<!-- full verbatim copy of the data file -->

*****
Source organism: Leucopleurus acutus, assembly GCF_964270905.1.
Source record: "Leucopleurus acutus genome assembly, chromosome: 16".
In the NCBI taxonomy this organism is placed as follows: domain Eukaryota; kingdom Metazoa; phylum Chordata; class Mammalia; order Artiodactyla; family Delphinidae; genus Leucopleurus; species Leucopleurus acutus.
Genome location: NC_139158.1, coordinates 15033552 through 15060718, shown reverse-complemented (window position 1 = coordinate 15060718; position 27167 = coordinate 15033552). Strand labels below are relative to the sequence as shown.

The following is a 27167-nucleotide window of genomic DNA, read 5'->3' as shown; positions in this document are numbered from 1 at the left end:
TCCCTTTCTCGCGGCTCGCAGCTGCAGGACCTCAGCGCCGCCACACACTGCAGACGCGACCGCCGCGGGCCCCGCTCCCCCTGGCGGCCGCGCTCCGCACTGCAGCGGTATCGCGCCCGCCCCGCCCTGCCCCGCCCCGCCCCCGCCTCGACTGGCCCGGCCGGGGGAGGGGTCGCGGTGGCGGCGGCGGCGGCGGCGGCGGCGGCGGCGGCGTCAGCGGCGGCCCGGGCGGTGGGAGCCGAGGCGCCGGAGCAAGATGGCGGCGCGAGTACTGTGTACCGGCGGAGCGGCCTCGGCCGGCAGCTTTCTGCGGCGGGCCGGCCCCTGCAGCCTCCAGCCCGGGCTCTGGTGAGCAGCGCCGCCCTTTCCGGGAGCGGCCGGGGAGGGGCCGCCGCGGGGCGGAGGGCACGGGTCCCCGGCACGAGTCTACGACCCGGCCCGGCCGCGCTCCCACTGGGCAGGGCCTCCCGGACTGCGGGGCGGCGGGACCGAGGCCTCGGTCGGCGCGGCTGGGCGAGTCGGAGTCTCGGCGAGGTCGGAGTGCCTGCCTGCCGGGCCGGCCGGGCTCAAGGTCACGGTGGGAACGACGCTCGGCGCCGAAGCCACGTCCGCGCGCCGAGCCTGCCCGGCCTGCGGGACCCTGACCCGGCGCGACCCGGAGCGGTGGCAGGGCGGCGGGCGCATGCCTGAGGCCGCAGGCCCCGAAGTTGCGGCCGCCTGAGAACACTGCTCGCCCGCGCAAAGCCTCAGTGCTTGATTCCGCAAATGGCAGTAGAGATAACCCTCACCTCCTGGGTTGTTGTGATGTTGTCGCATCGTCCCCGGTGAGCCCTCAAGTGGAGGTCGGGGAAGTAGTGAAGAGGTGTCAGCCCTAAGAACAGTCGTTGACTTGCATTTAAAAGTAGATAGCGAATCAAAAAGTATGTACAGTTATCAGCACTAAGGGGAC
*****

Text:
Source organism: Leucopleurus acutus, assembly GCF_964270905.1.
Source record: "Leucopleurus acutus genome assembly, chromosome: 16".
In the NCBI taxonomy this organism is placed as follows: domain Eukaryota; kingdom Metazoa; phylum Chordata; class Mammalia; order Artiodactyla; family Delphinidae; genus Leucopleurus; species Leucopleurus acutus.
Genome location: NC_139158.1, coordinates 15033552 through 15060718, shown reverse-complemented (window position 1 = coordinate 15060718; position 27167 = coordinate 15033552). Strand labels below are relative to the sequence as shown.

The following is a 27167-nucleotide window of genomic DNA, read 5'->3' as shown; positions in this document are numbered from 1 at the left end:
TCCCTTTCTCGCGGCTCGCAGCTGCAGGACCTCAGCGCCGCCACACACTGCAGACGCGACCGCCGCGGGCCCCGCTCCCCCTGGCGGCCGCGCTCCGCACTGCAGCGGTATCGCGCCCGCCCCGCCCTGCCCCGCCCCGCCCCCGCCTCGACTGGCCCGGCCGGGGGAGGGGTCGCGGTGGCGGCGGCGGCGGCGGCGGCGGCGGCGGCGGCGTCAGCGGCGGCCCGGGCGGTGGGAGCCGAGGCGCCGGAGCAAGATGGCGGCGCGAGTACTGTGTACCGGCGGAGCGGCCTCGGCCGGCAGCTTTCTGCGGCGGGCCGGCCCCTGCAGCCTCCAGCCCGGGCTCTGGTGAGCAGCGCCGCCCTTTCCGGGAGCGGCCGGGGAGGGGCCGCCGCGGGGCGGAGGGCACGGGTCCCCGGCACGAGTCTACGACCCGGCCCGGCCGCGCTCCCACTGGGCAGGGCCTCCCGGACTGCGGGGCGGCGGGACCGAGGCCTCGGTCGGCGCGGCTGGGCGAGTCGGAGTCTCGGCGAGGTCGGAGTGCCTGCCTGCCGGGCCGGCCGGGCTCAAGGTCACGGTGGGAACGACGCTCGGCGCCGAAGCCACGTCCGCGCGCCGAGCCTGCCCGGCCTGCGGGACCCTGACCCGGCGCGACCCGGAGCGGTGGCAGGGCGGCGGGCGCATGCCTGAGGCCGCAGGCCCCGAAGTTGCGGCCGCCTGAGAACACTGCTCGCCCGCGCAAAGCCTCAGTGCTTGATTCCGCAAATGGCAGTAGAGATAACCCTCACCTCCTGGGTTGTTGTGATGTTGTCGCATCGTCCCCGGTGAGCCCTCAAGTGGAGGTCGGGGAAGTAGTGAAGAGGTGTCAGCCCTAAGAACAGTCGTTGACTTGCATTTAAAAGTAGATAGCGAATCAAAAAGTATGTACAGTTATCAGCACTAAGGGGAC